If one of the goals of the asinine war on drugs is to make them less available to users, then this is yet another example that it has been a dismal failure. Here is Slate with the details:
In laying out an argument for drug legalization in his Washington Post column Tuesday, George Will notes that the price of cocaine has dropped between 80 and 90 percent over the last three decades. Why has coke gotten so cheap?Aside from the libertarian argument that what any adult chooses to ingest into their own body in the privacy of their own home should be their own damn business and no one else's, the war on drugs should be halted because of its sheer stupidity. As long as there is big money to be made by the contractors that support the war and drug companies that would lose sales if they had to compete with narcotics currently illegal narcotocs, however, that is unlikely to happen.
Economies of scale. Cocaine prices are indeed much lower than they were in the early 1980s, but that’s mostly because of a precipitous change in the drug market during the Reagan era. Until then, cocaine was a small-time business, with coca leaves’ being processed in the basements of rickety houses in Colombian suburbs. Trafficking was a usually one- or two-man operation. In their early days, even legendary drug kingpins like Pablo Escobar and the Ochoa brothers had to smuggle their cocaine out of the country in their own suitcases. With the surge in demand that began at the end of the 1970s, however, the kingpins built out their empires, modernizing processing, transport, and retail networks, and managed to lower prices by more than 60 percent over the next 10 years.
It took traffickers a little while to ramp up production at first. Within two or three years, many owned small planes that could transport a metric ton of cocaine in a single shipment. (You can’t fit much more than 50 kilograms of cocaine in a suitcase.) By the end of the 1980s, cocaine was traveling on submarines and cargo ships, too. Kingpins owned sprawling processing complexes that employed hundreds of workers and could churn out several tons of cocaine per week. They concocted clever risk-spreading mechanisms. Multiple producers broke their shipment into segments and pooled them together, so that a single interdiction couldn’t deliver a devastating economic blow to any one of them. Escobar offered insurance to smaller traffickers: For a 10 percent fee, he would replace any seized drug shipments. All of these moves drove down the cost of delivering drugs to the market, and the drug lords passed those savings on to the consumer.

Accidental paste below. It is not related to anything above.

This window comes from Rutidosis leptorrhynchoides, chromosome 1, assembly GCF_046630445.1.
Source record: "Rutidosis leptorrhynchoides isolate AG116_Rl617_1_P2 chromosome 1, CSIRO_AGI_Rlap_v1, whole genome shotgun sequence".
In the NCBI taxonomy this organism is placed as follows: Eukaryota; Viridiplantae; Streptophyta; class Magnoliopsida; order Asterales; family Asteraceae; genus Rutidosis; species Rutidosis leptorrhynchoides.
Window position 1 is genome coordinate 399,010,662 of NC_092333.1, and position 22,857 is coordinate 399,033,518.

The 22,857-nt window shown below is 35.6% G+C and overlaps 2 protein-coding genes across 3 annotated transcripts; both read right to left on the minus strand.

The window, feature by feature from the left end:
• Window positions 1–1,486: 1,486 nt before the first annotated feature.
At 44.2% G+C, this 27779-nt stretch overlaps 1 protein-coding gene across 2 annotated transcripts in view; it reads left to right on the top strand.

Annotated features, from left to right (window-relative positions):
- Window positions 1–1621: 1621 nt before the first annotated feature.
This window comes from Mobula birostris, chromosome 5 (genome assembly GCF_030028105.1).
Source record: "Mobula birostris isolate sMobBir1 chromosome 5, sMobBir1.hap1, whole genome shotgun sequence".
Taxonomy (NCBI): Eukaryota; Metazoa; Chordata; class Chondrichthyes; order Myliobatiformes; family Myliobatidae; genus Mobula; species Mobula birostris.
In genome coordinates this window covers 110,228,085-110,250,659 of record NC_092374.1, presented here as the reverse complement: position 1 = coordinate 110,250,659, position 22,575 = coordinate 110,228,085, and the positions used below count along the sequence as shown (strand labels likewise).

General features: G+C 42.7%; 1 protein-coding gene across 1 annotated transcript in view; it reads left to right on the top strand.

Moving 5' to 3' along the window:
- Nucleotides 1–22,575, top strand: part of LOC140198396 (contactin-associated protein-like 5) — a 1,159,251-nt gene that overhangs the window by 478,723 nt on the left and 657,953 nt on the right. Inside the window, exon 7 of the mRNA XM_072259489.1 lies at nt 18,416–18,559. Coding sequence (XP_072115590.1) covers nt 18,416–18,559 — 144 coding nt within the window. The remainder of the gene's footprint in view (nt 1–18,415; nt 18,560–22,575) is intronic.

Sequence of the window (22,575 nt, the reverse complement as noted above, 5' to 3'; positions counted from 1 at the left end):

Since then, the price has dropped more slowly, down to approximately $140 for a gram of pure cocaine in 2007. (That’s almost 80 percent less than it cost in 1982.) Some of the continued decline is attributable to increased production and softening demand, but a large component likely has to do with changes on the retail end. According to figures compiled by Jonathan P. Caulkins of Carnegie Mellon University and Peter Reuter of the University of Maryland, around 33 percent of the price of cocaine went toward compensating smugglers and dealers for the risk of violence in 1990. Gun violence is way down since that time, so dealers likely aren’t demanding the same risk premium. (The recent surge in violence in Mexico, however, may have partially offset this trend on the smuggling side.) Technology has also contributed to the labor savings. Dealers used to have to stand on street corners hoping to make a deal. Today, they arrange their transactions in advance using cellphones. That innovation enables them to make more sales per day, and reduces their exposure to violence and arrest. Another factor is that people who have been arrested a few times for dealing have a hard time finding other work. After 30 years of widespread arrests, incarcerations, and releases, there may be a surplus of labor in the drug industry.
It should be noted that enforcement of drug laws has added substantially to the cost of street drugs, but those increases haven’t been enough to outpace efficiency gains in the industry.
Bonus: Sing it, J.J.